Pottery Clay Dust – How to Minimize it

A Picture Of A Man Blowing Pottery Dust Off Of A Bowl

Making pottery is much safer in the 21st century. From making kilns safer and easier to operate, to having better ventilation through technology, and even taking the lead out of paints.  Clay is non-toxic,

but you still have to be aware of the organic elements in it. Clay is safe to play with when wet, but not so much after it dries. Knowing you can’t eliminate clay dust completely, minimizing the amount of dust is the best way to play with clay.

Wedging Board and Clay Board

If your wedging board is plaster covered with canvas or wood covered with canvas, dry clay gets trapped in between the canvas and the board. Be aware that slapping or slamming the clay down on your board will kick up clay dust.
If you are handbuilding on a canvas clay board, you may also kick up dust while working.

Have a spray bottle or wet rag handy.
When you see dry clay on your board, it’s wise to spray it with your water bottle or wipe with your wet rag instead of brushing it off.

Washing the canvas board down with water afterward if possible would be best. If your canvas board is portable, taking it outside and hosing it down is ideal.

Sanding your Pottery

It’s best not to sand your pottery indoors because sanding creates too much dust. The particles are very fine when you sand. Therefore the dust will hang in the air longer.
If you have to sand, your pottery go outside. If you can’t go outside because of rain, sleet, or snow, use a mask or wet a sponge and rub the areas that need sanding. This technique works rather well.

Mixing Dry Clay with Water

When you’re new at pottery, you go through a lot of practice clay. You will most likely want to recycle your clay. When you recycle the clay, you will be drying it out completely before you rehydrate it.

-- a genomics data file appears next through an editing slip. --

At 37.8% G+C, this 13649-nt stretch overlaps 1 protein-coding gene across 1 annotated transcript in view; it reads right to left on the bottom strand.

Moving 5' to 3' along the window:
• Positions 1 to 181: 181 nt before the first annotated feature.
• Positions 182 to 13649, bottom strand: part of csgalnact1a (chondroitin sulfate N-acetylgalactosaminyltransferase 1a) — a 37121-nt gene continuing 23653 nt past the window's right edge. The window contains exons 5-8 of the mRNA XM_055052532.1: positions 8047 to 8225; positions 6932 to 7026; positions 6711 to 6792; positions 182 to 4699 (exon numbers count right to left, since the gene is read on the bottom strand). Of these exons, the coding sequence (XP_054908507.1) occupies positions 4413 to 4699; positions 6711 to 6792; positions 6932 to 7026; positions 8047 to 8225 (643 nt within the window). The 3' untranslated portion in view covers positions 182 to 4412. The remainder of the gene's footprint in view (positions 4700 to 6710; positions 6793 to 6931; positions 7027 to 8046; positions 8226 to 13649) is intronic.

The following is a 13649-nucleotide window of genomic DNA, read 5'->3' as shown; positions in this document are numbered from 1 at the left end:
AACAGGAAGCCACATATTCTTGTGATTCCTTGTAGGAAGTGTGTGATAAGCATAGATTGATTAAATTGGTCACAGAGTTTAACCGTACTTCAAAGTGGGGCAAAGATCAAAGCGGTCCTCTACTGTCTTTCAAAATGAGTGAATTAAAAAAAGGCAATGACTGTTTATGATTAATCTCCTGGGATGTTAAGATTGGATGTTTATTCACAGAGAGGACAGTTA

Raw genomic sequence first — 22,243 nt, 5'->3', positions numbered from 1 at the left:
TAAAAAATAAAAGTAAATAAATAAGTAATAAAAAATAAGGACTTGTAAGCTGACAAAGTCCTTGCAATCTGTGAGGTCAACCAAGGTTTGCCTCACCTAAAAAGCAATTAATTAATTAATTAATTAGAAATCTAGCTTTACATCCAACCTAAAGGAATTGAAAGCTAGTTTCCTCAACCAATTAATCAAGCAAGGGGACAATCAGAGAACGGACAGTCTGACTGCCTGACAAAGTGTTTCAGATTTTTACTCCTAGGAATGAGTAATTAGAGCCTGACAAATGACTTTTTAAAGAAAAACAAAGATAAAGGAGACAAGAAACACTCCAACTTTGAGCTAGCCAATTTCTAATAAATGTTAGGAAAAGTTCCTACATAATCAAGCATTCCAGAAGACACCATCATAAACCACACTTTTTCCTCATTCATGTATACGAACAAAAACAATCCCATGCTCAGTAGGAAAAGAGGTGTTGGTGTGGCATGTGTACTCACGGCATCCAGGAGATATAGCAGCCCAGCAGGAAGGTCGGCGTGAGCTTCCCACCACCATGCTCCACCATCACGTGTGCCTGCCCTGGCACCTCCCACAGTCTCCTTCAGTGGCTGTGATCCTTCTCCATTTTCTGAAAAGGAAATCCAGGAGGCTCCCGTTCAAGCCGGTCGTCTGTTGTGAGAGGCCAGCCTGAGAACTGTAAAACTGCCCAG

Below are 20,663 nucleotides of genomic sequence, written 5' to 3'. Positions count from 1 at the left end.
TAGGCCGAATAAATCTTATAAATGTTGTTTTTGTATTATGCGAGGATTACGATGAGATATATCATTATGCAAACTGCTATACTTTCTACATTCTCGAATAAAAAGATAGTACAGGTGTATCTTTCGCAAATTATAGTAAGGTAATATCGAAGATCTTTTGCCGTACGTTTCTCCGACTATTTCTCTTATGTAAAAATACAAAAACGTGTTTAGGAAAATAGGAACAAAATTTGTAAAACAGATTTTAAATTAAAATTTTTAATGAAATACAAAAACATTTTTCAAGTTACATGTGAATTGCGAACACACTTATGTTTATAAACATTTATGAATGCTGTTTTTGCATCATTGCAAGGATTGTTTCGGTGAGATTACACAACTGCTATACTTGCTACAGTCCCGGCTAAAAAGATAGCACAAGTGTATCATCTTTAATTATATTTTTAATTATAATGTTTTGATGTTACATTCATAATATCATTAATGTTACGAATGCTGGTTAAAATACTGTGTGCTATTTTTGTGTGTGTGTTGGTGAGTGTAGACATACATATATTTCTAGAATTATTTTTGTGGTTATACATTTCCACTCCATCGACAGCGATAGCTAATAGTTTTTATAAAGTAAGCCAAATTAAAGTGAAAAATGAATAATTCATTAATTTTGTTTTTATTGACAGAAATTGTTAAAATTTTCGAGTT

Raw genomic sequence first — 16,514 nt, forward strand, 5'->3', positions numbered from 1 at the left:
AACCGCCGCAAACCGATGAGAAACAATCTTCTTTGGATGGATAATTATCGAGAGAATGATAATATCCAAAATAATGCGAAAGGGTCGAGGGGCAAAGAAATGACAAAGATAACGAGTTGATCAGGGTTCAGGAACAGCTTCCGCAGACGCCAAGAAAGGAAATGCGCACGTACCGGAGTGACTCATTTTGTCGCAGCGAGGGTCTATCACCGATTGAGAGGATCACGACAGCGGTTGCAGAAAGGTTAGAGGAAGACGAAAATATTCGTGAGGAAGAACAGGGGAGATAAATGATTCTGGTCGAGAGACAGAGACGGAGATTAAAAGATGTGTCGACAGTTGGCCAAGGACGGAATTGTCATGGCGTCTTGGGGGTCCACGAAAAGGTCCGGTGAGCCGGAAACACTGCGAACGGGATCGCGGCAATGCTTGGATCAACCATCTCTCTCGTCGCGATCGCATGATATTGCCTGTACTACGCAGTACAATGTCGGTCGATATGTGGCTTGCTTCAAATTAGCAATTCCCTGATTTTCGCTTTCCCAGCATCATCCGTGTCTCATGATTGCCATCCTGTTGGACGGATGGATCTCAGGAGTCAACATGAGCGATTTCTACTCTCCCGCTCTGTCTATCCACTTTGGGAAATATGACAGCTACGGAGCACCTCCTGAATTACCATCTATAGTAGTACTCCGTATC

As you get more into pottery, you may want to buy powdered clay. Bags of dry clay have their own benefits. They store good, you can mix the amount you want when you need it, and you can also add the right amount of water that works best for you.

If you are recycling clay or buying clay powder, you want to exercise caution when you’re handling the dry clay and mixing it with water. That’s when the dust gets stirred up the most.

Don’t pour the powdered clay into your container. That would be like opening a bag of popcorn right out of the microwave, sticking your face in it, and taking a deep breath.

Place the bag in the container first, cut the bag open and slowly put in the amount you want to use, then lift the bag out. This way you create far less dust.
When pouring the water onto the clay power, it’s best to get as close to the power as you can and pour the water slowly on to the clay. When mixing the clay body start out slowly until all the clay becomes moist.

Wearing a dust mask through this process is recommended since your face is close to the dry clay.
Mixing in a separate well-ventilated room is even better. Mixing outside is best.

Choosing Your Clay